FIELD OF REFERENCE Music as form that is forming and formless, as intimate and yet as more than itself, as universal speaking to all, even those who resist. WILLIAM DESMOND The Intimate Universal (2016), 91.

Geraldine Clarkson’s first book, as opposed to chapbook, has a breadth and depth that challenge the reader. It is a challenge posed by the more challenging approaches to what has been routinely called spiritual or religious experience. (See now Marin Dubois, Gerard Manly Hopkins and the Poetry of Religious Experience (Cambridge, 2017.) Put it this way, nobody is quite sure what James meant by “experience.” Not to mention “religious.”

To what experience of words does Clarkson’s She had the words refer? The opening of the poem provides a rich sense of this. We get a snapshot of this sense of the word “words” in the title— like when you find your self saying “I have the words, I know what I mean, but …” THAT experience of words.

It’s an experience of words assumed by, say, The Four Quartets, so it’s not peculiar to Clarkson. That said, her way of imagining the subconscious life of words seems distinctly her own, which is important because readers of lyrics expect that. The narrative here has many “values” in the sense assumed by the wine taster’s palate. These words experience the seasons, shrink back from summer/fall’s liminal (that sill or threshold) abundance to winter’s groggy, skeletal shroud. They experience fits of resistance to oblivion, waving ambiguously but vigorously (take the word order, to what realm of experience does it belong?).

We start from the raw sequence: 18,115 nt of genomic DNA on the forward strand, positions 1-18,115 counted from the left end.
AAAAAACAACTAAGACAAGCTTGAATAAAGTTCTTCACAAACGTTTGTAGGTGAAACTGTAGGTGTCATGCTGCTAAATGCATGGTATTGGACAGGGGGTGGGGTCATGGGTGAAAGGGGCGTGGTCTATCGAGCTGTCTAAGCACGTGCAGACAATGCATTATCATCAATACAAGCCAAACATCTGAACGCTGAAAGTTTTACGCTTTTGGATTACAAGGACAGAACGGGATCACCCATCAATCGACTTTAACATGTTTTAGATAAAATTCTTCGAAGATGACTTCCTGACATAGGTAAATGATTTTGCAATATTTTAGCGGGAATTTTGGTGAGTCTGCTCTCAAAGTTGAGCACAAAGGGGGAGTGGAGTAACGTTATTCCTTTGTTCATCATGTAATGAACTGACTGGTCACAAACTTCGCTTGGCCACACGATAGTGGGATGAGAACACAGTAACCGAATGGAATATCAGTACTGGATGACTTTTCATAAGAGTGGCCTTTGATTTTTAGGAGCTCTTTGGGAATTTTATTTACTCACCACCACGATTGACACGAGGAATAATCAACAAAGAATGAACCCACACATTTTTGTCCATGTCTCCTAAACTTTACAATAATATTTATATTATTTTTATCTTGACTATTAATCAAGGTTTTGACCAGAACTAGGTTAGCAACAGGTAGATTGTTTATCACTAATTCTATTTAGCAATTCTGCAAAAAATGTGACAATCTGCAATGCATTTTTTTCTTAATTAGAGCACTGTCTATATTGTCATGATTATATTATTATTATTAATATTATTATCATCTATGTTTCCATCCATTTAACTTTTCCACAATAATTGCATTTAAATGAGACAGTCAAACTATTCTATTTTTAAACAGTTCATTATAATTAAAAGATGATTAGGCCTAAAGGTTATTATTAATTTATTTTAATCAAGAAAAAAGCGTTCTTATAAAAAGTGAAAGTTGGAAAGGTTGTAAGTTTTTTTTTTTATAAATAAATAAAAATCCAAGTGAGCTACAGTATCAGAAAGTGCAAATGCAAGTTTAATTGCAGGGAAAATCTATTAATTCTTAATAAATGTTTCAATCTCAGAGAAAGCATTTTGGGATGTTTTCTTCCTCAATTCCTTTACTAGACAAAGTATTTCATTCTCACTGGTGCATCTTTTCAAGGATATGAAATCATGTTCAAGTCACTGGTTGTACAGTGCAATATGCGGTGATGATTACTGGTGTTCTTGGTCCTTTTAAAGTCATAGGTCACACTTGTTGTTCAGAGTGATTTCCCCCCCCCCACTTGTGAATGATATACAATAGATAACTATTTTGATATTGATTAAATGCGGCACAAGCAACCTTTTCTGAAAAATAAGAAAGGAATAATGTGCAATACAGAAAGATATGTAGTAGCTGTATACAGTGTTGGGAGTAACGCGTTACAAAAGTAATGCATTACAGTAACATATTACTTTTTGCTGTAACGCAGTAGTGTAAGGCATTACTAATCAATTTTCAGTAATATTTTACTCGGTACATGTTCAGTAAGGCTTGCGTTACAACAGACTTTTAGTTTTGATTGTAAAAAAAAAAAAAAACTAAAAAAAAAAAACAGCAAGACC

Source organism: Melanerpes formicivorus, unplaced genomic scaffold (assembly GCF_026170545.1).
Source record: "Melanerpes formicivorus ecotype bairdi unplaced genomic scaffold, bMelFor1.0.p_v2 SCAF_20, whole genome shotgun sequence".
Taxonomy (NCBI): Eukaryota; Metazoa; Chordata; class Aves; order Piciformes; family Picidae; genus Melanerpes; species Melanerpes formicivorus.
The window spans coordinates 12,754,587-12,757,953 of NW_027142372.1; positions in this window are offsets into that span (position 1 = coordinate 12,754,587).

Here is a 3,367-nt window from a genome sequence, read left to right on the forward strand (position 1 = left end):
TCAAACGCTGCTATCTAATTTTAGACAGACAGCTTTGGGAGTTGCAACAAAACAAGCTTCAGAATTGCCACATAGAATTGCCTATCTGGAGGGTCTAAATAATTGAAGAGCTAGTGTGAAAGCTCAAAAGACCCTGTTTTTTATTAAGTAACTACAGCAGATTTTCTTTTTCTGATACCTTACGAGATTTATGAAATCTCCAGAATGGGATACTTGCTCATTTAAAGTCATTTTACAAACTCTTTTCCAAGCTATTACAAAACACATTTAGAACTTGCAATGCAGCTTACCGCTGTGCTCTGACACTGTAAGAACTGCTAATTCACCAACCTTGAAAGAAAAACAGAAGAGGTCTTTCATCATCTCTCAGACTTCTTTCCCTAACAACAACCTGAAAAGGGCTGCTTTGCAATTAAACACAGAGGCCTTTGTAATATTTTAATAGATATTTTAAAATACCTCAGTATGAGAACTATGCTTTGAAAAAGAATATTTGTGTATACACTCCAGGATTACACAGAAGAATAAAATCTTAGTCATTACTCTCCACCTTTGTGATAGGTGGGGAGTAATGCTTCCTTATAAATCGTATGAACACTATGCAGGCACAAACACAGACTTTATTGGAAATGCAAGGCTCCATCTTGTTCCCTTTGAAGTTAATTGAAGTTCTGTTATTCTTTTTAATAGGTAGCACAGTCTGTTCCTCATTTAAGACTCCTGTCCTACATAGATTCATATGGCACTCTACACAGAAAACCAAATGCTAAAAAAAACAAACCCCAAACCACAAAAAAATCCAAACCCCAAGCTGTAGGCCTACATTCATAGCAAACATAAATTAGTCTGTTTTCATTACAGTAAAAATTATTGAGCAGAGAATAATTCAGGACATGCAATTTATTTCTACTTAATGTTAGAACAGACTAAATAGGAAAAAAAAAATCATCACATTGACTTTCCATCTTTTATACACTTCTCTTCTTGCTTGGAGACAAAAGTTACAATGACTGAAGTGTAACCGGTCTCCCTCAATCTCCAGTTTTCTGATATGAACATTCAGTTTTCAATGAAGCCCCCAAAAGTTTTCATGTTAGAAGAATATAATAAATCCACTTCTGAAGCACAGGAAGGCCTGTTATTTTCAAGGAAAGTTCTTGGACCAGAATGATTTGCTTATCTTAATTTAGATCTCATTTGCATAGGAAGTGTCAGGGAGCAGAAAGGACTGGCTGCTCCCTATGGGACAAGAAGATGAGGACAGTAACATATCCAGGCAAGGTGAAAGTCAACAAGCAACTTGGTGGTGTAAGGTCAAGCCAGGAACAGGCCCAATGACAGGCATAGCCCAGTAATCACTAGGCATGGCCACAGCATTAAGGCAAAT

So from the acknowledgment of the tenuous claims on sense exerted by words to the rather brilliant image of their quite proper self-love in most keep their sugar/for themselves (not only to but for themselves), we face the abyss. It’s just possible for the poet to rest in the chaos of the words themselves. Some poets do. That is a way of defining the ultimately senseless poetic that seems to credential numberless poets today.

But Clarkson follows the lyric narrative by imagining a new life for words, that we call the metaxu. This space disavows the certainties of deterministic concepts and, on the other hand, the narcissistic life provided by the poet’s self-determined autonomy. The last five lines of the poem are predicated by “unless.” That is, on condition that someone / else may be counted on. Not the public, not the tradition, not the poet’s self….